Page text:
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Doctor, Patient See A Miracle for Chanukah
Miracles are not the stuff of dreamy fantasy, but a tangible truth to Shoshanna Garfinkel and ophthalmologist Leonard H. Ginsburg, M.D., a certified diabetes educator, as well as the chairman of Moore Eye Institute of Springfield Hospital in Delaware County.
That's because of the way Garfinkel, a diabetic who lost sight in both eyes during her first pregnancy, regained complete eyesight in her left eye after the right eye had been operated on by Ginsburg on Sept. 11, 2003.
"There could be a medical explanation, there could be scientific answers, but she had so much blood in her eye that I've never seen it clear like that in just one day," said Ginsburg.
"It could take a month or more for that much blood to go, so we're all convinced it's a miracle. We're all convinced it was God helping us, because life is full of miracles, because God works miracles in ways we don't understand," acknowledged Ginsburg, chief of ophthalmology at Springfield Hospital.
Garfinkel had vitreous hemorrhages, he said, bleeding in the vitreous jelly in both eyes -- but the right eye had bled longer, so it was operated on first.
The day after the surgery Garfinkel's right eye was 20/40, and the untouched left eye was 20/30, very good eyesight in both eyes, attested Ginsburg.
Surgery that had been scheduled on the left eye for the following week was canceled, but that eye did bleed again several weeks later, so surgery was performed ultimately on Oct. 28, 2003.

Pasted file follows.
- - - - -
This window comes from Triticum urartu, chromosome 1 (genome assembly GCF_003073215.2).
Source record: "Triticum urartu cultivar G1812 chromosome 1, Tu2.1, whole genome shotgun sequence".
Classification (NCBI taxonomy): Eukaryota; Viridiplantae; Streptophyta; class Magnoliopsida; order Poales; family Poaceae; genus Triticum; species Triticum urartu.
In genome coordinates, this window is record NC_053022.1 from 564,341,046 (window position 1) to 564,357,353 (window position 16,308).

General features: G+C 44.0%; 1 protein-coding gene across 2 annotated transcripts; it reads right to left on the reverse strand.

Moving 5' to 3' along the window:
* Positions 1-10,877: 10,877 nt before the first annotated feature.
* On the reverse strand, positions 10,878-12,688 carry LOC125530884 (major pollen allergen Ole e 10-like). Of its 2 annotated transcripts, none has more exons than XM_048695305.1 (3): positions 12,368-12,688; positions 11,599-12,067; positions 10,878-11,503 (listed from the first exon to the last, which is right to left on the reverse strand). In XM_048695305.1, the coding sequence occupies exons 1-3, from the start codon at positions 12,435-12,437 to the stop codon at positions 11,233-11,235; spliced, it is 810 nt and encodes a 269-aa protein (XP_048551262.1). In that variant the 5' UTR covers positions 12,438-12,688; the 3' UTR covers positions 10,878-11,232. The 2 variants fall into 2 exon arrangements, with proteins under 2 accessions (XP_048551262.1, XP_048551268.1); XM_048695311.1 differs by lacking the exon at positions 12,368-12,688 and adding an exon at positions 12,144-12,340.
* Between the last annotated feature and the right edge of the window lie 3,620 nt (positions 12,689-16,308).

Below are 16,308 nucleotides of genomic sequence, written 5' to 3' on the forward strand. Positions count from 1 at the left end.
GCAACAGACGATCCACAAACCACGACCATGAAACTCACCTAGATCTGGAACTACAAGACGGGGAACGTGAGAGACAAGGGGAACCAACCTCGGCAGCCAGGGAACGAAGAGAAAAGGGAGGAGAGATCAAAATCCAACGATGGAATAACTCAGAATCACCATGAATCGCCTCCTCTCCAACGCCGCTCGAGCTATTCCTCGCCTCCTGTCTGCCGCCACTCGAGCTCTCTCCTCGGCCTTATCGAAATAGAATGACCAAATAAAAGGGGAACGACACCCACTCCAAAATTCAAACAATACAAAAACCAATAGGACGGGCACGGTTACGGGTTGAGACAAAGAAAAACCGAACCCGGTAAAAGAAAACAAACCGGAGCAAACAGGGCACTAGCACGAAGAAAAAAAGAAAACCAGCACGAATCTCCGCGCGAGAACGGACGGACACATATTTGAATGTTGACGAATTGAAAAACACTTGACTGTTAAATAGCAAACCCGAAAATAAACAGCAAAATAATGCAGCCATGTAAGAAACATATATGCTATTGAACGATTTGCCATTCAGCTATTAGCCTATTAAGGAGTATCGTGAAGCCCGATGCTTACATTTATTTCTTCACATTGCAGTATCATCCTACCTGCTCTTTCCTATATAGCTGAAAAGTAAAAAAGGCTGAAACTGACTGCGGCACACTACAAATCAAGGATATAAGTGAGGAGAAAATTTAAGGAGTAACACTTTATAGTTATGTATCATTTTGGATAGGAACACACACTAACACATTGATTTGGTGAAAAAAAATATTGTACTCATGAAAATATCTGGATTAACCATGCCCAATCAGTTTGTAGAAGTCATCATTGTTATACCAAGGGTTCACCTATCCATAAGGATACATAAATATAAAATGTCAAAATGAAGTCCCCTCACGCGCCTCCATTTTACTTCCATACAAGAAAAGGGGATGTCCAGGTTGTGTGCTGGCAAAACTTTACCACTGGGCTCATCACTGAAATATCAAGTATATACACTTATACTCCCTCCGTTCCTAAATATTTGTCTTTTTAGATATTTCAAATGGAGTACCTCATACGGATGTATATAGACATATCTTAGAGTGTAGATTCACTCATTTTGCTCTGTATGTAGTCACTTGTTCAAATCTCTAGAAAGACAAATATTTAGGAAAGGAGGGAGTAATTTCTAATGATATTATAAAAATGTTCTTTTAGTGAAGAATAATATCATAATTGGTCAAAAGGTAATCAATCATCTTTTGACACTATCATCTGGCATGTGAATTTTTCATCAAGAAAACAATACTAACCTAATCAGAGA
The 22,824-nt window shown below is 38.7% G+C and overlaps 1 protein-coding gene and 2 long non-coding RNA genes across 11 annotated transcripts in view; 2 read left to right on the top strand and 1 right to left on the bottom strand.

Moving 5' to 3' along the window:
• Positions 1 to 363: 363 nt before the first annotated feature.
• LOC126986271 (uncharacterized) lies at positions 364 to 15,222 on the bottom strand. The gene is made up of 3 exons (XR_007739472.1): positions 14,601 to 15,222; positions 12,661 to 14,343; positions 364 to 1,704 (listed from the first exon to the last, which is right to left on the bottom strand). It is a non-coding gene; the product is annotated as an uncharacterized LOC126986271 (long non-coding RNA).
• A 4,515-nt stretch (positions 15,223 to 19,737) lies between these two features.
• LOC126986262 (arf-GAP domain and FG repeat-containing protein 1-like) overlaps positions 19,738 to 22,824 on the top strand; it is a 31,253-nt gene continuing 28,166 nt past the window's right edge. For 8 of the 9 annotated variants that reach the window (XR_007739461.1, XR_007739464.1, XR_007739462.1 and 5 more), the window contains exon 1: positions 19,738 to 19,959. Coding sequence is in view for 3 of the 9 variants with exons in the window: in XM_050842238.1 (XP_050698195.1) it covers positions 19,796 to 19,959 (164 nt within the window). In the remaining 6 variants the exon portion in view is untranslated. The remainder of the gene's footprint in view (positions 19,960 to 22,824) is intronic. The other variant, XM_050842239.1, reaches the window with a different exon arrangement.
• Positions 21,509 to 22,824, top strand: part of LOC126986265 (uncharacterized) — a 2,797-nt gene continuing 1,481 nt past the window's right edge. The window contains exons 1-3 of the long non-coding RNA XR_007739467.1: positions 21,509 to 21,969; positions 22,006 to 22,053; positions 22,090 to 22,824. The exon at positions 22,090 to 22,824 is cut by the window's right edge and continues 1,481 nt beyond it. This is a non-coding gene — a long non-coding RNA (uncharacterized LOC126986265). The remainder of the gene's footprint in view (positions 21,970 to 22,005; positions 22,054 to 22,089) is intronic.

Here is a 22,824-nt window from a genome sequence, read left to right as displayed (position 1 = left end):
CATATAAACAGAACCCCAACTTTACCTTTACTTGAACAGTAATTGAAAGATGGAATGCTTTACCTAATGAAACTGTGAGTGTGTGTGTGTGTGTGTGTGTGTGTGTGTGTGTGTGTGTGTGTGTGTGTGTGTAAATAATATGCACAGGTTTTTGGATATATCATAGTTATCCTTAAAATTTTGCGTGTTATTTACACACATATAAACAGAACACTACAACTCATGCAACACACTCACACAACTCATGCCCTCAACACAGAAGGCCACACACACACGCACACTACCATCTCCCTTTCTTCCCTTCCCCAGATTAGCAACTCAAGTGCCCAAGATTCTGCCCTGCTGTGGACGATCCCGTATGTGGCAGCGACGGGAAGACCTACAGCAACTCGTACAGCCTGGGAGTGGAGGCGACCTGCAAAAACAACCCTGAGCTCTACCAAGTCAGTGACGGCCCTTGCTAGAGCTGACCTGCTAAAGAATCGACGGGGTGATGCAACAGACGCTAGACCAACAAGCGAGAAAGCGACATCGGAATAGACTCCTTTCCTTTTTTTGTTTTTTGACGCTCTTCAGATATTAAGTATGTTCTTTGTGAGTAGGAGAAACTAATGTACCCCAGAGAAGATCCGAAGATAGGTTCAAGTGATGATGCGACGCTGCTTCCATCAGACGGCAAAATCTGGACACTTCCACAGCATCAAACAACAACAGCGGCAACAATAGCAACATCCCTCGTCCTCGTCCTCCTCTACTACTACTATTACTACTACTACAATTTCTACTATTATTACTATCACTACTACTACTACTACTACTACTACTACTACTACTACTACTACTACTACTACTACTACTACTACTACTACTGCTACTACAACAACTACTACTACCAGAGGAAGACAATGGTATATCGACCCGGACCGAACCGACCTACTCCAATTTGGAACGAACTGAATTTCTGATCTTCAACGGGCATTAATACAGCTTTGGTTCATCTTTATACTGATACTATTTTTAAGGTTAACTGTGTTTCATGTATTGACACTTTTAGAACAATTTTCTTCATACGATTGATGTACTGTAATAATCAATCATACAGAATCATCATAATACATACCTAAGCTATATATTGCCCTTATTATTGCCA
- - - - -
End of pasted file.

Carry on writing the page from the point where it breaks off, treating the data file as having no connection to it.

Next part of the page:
Garfinkel is now 20/20 in each eye, said Ginsburg.
At Chanukah time, the doctor and his patient -- and others who share an abiding connection with them through faith, family and fellowship -- celebrate their own powerful victory of light over darkness.
"I learned completely that there is a power in the universe far beyond that of man's ability to do good, and to help through medicine and surgery.
"I learned of the power of God, of God working through man," said an at-times-tearful doctor, speaking on World Diabetes Day, celebrated recently at the institute -- which is named after his late grandmother, Belle Moore, who lost her eyesight to macular degeneration.
He said that every day he says morning prayers in which is included, of course, the prayer in praise of God who restores sight to the blind -- the same prayer he said on the morning of Garfinkel's surgery and which now has special meaning.
"Shoshanna had lost a lot of her eyesight by the time she was five months pregnant, due to swelling and bleeding in the center of her eye; and while there was some improvement over the next six months thanks to laser treatments, in time her eyesight began to grow progressively worse," explained Ginsburg, educated at the University of Pennsylvania and Harvard University, under Lloyd Aiello, M.D., inventor of the diabetic laser.
"I am a serious scientist, not a religious fanatic," said Ginsburg. "I had never seen a miracle before and haven't seen one since, but I know in my heart there is more going on than simply the skill in my hands. This experience has changed my life."